View of California Gold Rush Town
"Bird's Eye View Placerville, Cal.", Elliott, Wallace W.
Subject: Placerville, California
Period: 1888 (dated)
Color: Black & White
29 x 21 inches
73.7 x 53.3 cm
This lovely bird's-eye view shows the important mining town of Placerville. When incorporated in 1854, Placerville was the third largest town in California, driven by the California Gold Rush that had begun in near-by Coloma (shown at top left). This view depicts the streets and buildings in the town, with 30 locations numbered and identified in a key below. Surrounding the view are depictions of numerous buildings throughout the town -- including churches, businesses, the post office (first opened in 1850), and several private residences -- as well as a view of the town in 1851, when it was known as Hangtown. At bottom are descriptions of Placerville and El Dorado County, of which Placerville still remains the county seat. Based on a sketch by L. Roethe and printed by Wallace William Elliott for the Weekly Observer. Elliott is credited with almost 50 city views during his career, most of which depicted California communities. Local newspapers published a dozen of his views and used them as premiums to help secure subscriptions, as with this view of Placerville. Elliott's lithographs of Gold Rush towns are considered among his most valuable and desirable works.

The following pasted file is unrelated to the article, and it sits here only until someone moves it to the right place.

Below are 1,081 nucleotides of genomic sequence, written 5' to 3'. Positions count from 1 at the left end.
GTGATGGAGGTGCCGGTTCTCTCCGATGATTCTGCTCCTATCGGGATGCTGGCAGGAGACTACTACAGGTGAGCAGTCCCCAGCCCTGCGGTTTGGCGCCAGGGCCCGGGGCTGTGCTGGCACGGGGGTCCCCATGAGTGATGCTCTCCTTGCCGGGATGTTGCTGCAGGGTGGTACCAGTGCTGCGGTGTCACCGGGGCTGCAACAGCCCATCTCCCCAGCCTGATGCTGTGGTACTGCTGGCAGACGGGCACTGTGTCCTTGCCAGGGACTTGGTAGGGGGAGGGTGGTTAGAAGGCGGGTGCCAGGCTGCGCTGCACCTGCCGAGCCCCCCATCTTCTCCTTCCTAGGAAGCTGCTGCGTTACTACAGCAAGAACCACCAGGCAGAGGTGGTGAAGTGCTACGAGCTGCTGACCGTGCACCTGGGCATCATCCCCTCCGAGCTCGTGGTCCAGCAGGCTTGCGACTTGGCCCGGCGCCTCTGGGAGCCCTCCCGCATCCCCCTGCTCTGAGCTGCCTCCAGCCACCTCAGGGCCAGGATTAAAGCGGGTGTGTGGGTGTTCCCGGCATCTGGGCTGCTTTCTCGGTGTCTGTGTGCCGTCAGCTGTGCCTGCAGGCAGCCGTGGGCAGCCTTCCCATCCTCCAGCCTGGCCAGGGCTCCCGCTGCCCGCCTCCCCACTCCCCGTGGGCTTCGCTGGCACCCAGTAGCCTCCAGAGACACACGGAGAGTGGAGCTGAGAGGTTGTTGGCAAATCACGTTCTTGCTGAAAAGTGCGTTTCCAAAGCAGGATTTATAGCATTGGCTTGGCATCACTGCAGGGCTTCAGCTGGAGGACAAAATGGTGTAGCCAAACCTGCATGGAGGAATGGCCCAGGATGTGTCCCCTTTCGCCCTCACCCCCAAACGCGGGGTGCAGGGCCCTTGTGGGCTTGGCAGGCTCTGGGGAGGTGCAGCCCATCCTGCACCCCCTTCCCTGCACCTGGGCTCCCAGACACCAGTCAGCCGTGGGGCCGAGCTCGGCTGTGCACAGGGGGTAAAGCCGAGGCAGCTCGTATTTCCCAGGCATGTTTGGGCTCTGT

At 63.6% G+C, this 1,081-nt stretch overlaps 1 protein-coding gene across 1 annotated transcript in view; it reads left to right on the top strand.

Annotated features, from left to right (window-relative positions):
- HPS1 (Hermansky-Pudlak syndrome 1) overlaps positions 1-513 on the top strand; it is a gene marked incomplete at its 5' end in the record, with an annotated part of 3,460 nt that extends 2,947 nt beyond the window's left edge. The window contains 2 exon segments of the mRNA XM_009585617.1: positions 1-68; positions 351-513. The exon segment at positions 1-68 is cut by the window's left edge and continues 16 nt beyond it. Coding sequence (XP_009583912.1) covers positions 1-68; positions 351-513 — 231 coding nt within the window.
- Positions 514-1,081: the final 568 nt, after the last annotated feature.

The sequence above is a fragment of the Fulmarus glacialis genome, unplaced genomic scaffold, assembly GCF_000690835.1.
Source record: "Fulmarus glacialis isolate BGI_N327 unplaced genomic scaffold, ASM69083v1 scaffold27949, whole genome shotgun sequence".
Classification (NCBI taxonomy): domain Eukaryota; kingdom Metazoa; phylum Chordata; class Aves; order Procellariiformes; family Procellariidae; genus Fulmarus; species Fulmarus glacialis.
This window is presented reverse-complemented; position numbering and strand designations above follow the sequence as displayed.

References: Reps #189.
Backed in thin Japanese tissue to reinforce some edge tears, which have been expertly and almost invisibly repaired. The majority of the repaired tears are either confined to the blank margins or just enter the text at bottom or the surrounding vignettes. Two tears enter 2" into the central view at bottom right.